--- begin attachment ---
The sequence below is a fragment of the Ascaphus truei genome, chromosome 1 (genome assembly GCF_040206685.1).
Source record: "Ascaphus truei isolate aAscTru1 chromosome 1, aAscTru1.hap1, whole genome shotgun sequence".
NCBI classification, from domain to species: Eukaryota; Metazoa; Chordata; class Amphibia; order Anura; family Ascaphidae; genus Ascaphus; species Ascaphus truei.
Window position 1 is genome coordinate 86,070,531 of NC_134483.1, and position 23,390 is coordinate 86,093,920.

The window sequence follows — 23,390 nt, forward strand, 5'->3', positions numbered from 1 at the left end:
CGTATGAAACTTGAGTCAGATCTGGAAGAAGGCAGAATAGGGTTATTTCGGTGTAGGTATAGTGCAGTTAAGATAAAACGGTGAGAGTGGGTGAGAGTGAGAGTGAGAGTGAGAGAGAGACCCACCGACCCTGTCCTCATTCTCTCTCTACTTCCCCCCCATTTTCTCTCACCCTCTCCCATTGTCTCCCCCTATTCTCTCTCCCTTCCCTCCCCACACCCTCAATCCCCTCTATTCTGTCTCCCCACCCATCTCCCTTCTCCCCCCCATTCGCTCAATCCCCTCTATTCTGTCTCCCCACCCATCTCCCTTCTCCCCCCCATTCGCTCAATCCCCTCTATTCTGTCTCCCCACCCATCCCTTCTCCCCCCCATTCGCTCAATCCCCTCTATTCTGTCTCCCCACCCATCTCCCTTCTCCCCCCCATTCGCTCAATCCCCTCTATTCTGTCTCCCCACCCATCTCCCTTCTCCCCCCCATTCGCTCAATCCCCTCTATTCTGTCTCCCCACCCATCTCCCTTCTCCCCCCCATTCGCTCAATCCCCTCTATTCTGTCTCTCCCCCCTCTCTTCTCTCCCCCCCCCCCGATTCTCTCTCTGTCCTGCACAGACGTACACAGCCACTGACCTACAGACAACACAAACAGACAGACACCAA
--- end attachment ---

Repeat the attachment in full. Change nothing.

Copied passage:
The sequence below is a fragment of the Ascaphus truei genome, chromosome 1 (genome assembly GCF_040206685.1).
Source record: "Ascaphus truei isolate aAscTru1 chromosome 1, aAscTru1.hap1, whole genome shotgun sequence".
NCBI classification, from domain to species: Eukaryota; Metazoa; Chordata; class Amphibia; order Anura; family Ascaphidae; genus Ascaphus; species Ascaphus truei.
Window position 1 is genome coordinate 86,070,531 of NC_134483.1, and position 23,390 is coordinate 86,093,920.

The window sequence follows — 23,390 nt, forward strand, 5'->3', positions numbered from 1 at the left end:
CGTATGAAACTTGAGTCAGATCTGGAAGAAGGCAGAATAGGGTTATTTCGGTGTAGGTATAGTGCAGTTAAGATAAAACGGTGAGAGTGGGTGAGAGTGAGAGTGAGAGTGAGAGAGAGACCCACCGACCCTGTCCTCATTCTCTCTCTACTTCCCCCCCATTTTCTCTCACCCTCTCCCATTGTCTCCCCCTATTCTCTCTCCCTTCCCTCCCCACACCCTCAATCCCCTCTATTCTGTCTCCCCACCCATCTCCCTTCTCCCCCCCATTCGCTCAATCCCCTCTATTCTGTCTCCCCACCCATCTCCCTTCTCCCCCCCATTCGCTCAATCCCCTCTATTCTGTCTCCCCACCCATCCCTTCTCCCCCCCATTCGCTCAATCCCCTCTATTCTGTCTCCCCACCCATCTCCCTTCTCCCCCCCATTCGCTCAATCCCCTCTATTCTGTCTCCCCACCCATCTCCCTTCTCCCCCCCATTCGCTCAATCCCCTCTATTCTGTCTCCCCACCCATCTCCCTTCTCCCCCCCATTCGCTCAATCCCCTCTATTCTGTCTCTCCCCCCTCTCTTCTCTCCCCCCCCCCCGATTCTCTCTCTGTCCTGCACAGACGTACACAGCCACTGACCTACAGACAACACAAACAGACAGACACCAA